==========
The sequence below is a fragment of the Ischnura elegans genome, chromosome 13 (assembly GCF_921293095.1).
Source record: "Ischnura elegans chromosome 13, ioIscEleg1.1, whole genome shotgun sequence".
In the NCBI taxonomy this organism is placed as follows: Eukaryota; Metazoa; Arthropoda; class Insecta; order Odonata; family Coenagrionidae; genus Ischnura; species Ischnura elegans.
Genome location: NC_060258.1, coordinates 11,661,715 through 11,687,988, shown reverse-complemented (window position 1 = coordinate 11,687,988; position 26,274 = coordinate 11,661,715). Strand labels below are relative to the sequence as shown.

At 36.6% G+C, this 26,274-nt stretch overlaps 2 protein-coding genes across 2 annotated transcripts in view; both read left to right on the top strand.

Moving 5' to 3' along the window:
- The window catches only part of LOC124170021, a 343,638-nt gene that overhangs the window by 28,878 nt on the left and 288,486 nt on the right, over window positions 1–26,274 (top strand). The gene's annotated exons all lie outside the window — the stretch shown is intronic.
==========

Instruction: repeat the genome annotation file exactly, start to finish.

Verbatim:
The sequence below is a fragment of the Ischnura elegans genome, chromosome 13 (assembly GCF_921293095.1).
Source record: "Ischnura elegans chromosome 13, ioIscEleg1.1, whole genome shotgun sequence".
In the NCBI taxonomy this organism is placed as follows: Eukaryota; Metazoa; Arthropoda; class Insecta; order Odonata; family Coenagrionidae; genus Ischnura; species Ischnura elegans.
Genome location: NC_060258.1, coordinates 11,661,715 through 11,687,988, shown reverse-complemented (window position 1 = coordinate 11,687,988; position 26,274 = coordinate 11,661,715). Strand labels below are relative to the sequence as shown.

At 36.6% G+C, this 26,274-nt stretch overlaps 2 protein-coding genes across 2 annotated transcripts in view; both read left to right on the top strand.

Moving 5' to 3' along the window:
- The window catches only part of LOC124170021, a 343,638-nt gene that overhangs the window by 28,878 nt on the left and 288,486 nt on the right, over window positions 1–26,274 (top strand). The gene's annotated exons all lie outside the window — the stretch shown is intronic.